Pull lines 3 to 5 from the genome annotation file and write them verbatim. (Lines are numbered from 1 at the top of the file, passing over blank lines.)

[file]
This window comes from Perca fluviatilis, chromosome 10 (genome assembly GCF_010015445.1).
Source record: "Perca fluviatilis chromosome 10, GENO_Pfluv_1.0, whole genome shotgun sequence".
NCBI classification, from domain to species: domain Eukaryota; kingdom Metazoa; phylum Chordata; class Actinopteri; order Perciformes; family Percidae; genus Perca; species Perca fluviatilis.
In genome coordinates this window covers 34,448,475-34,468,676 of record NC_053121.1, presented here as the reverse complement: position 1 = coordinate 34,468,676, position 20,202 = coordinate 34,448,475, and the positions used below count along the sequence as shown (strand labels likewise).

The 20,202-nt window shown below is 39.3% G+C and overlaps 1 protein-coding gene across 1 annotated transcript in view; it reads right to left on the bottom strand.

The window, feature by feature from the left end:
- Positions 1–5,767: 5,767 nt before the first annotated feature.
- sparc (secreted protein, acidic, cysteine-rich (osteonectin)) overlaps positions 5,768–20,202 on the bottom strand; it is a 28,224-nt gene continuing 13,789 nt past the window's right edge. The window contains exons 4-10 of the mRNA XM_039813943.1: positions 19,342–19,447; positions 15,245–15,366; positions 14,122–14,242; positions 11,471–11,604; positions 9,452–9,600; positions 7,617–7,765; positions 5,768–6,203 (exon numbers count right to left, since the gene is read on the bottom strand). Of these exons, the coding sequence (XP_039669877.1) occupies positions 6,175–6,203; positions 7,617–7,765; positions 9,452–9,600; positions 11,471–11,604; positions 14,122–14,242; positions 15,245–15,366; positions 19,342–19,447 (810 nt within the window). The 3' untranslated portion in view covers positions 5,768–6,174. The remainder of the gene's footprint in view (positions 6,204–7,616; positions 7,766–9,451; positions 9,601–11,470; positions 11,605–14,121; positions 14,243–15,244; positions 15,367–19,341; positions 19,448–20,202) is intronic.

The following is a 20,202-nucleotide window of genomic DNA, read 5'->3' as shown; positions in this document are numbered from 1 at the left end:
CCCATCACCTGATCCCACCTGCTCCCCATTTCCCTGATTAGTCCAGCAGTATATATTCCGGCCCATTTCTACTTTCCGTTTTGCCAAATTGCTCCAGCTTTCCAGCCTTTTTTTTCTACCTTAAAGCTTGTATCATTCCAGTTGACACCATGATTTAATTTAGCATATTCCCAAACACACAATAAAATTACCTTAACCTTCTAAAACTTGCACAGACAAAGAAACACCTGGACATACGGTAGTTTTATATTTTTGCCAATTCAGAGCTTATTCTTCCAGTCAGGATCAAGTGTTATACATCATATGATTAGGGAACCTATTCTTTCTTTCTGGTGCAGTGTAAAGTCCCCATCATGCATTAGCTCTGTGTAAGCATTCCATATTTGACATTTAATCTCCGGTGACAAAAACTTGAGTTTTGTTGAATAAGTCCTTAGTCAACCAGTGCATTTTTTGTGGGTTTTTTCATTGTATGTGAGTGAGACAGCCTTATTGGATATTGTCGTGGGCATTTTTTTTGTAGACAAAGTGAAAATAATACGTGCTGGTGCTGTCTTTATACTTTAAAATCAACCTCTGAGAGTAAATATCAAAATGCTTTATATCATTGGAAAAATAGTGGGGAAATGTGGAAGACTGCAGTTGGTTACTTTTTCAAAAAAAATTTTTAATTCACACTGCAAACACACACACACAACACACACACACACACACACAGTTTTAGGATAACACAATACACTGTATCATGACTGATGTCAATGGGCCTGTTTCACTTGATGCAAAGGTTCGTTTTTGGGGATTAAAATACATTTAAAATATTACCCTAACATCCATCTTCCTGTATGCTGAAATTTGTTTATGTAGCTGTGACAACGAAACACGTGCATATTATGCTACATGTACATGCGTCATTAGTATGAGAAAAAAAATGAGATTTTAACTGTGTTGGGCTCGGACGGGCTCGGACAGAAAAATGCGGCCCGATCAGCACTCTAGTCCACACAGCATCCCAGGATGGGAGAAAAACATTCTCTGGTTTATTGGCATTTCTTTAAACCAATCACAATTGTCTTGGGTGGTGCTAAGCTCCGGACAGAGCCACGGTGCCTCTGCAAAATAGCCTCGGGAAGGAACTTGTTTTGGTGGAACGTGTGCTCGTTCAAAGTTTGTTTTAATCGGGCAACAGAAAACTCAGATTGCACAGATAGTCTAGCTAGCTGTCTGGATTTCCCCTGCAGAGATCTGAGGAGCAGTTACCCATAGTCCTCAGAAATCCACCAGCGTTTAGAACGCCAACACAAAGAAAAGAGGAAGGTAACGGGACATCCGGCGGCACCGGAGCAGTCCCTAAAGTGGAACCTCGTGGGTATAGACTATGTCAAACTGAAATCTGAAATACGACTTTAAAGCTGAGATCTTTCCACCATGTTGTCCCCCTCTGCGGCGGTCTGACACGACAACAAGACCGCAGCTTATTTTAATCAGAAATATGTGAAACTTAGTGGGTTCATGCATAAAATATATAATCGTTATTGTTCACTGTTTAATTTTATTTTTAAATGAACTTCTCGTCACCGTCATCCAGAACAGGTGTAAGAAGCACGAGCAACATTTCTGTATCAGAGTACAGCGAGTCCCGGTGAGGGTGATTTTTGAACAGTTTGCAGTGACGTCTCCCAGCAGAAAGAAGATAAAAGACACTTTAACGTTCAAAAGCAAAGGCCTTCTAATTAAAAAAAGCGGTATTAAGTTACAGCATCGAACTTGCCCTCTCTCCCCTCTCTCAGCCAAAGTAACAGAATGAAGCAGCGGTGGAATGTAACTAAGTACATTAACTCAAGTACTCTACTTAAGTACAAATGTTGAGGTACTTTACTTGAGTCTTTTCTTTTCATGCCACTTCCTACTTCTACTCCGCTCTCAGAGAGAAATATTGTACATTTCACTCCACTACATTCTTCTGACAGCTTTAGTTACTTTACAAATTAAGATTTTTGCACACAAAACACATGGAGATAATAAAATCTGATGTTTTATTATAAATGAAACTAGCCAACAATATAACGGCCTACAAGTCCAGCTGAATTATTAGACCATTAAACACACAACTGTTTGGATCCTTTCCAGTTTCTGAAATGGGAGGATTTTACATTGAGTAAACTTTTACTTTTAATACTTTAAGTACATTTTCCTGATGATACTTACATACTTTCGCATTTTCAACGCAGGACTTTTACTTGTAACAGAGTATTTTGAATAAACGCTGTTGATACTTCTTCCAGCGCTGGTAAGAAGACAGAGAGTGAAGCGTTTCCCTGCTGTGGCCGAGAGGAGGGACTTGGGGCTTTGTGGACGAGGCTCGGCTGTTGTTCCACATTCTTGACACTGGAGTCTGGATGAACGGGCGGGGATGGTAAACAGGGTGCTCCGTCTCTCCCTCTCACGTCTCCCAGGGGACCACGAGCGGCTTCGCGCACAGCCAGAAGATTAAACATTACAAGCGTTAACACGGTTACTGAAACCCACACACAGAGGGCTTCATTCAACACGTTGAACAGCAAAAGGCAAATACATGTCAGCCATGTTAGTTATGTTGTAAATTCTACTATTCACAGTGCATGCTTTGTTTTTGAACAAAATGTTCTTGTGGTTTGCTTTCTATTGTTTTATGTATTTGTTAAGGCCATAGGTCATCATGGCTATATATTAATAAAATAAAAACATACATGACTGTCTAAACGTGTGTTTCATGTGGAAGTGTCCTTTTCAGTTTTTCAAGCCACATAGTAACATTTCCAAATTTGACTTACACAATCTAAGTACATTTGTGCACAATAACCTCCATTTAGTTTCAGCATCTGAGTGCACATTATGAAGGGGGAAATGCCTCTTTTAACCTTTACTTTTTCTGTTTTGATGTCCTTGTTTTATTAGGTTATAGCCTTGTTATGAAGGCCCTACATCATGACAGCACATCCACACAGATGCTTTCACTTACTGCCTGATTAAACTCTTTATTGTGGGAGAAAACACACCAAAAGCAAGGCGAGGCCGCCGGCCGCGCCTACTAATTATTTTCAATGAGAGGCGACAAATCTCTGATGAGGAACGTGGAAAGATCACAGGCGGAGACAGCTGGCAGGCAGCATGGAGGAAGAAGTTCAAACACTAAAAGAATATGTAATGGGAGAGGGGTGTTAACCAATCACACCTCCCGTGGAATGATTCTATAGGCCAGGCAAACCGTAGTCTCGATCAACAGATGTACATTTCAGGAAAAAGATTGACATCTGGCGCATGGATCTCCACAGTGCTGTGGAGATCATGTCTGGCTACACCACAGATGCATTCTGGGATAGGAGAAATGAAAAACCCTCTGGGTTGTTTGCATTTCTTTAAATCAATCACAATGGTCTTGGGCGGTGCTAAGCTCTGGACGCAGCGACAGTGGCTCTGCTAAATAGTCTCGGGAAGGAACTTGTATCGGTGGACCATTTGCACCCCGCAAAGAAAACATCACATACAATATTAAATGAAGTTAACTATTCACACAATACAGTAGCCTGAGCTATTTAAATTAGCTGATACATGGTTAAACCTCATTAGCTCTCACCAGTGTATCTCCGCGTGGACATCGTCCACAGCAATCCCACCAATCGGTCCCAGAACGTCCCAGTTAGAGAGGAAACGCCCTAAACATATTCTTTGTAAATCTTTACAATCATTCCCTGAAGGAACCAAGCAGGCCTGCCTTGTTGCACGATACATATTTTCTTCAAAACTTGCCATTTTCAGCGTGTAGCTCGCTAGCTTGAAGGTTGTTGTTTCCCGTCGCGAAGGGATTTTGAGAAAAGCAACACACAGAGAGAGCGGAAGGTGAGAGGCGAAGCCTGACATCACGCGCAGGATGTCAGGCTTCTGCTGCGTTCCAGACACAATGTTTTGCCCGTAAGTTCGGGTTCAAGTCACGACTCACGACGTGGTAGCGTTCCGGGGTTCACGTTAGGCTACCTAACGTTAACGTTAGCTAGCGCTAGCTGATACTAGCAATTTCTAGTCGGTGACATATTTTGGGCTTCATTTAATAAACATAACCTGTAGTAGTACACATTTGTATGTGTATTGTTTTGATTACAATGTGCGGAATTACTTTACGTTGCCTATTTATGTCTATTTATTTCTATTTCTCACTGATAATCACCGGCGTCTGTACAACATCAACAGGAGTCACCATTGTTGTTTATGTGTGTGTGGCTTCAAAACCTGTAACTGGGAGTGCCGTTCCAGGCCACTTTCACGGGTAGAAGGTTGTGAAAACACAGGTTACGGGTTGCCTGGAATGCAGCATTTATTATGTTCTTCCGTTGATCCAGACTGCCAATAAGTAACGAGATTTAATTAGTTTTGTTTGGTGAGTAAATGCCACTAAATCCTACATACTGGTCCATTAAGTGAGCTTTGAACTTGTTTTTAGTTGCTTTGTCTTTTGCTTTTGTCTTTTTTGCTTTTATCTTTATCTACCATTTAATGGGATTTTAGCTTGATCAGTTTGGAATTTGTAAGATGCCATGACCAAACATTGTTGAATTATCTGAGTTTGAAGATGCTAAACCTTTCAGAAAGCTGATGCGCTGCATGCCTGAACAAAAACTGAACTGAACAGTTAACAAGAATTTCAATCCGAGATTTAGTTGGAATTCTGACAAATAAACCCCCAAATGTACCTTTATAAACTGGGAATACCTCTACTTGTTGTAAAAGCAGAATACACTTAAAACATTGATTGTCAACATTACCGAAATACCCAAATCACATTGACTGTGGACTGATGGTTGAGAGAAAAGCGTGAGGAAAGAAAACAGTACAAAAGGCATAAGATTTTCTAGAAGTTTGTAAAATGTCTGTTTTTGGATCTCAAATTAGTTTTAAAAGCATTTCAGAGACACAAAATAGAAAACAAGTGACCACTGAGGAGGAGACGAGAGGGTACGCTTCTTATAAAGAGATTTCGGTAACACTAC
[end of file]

NCBI classification, from domain to species: domain Eukaryota; kingdom Metazoa; phylum Chordata; class Actinopteri; order Perciformes; family Percidae; genus Perca; species Perca fluviatilis.
In genome coordinates this window covers 34,448,475-34,468,676 of record NC_053121.1, presented here as the reverse complement: position 1 = coordinate 34,468,676, position 20,202 = coordinate 34,448,475, and the positions used below count along the sequence as shown (strand labels likewise).

The 20,202-nt window shown below is 39.3% G+C and overlaps 1 protein-coding gene across 1 annotated transcript in view; it reads right to left on the bottom strand.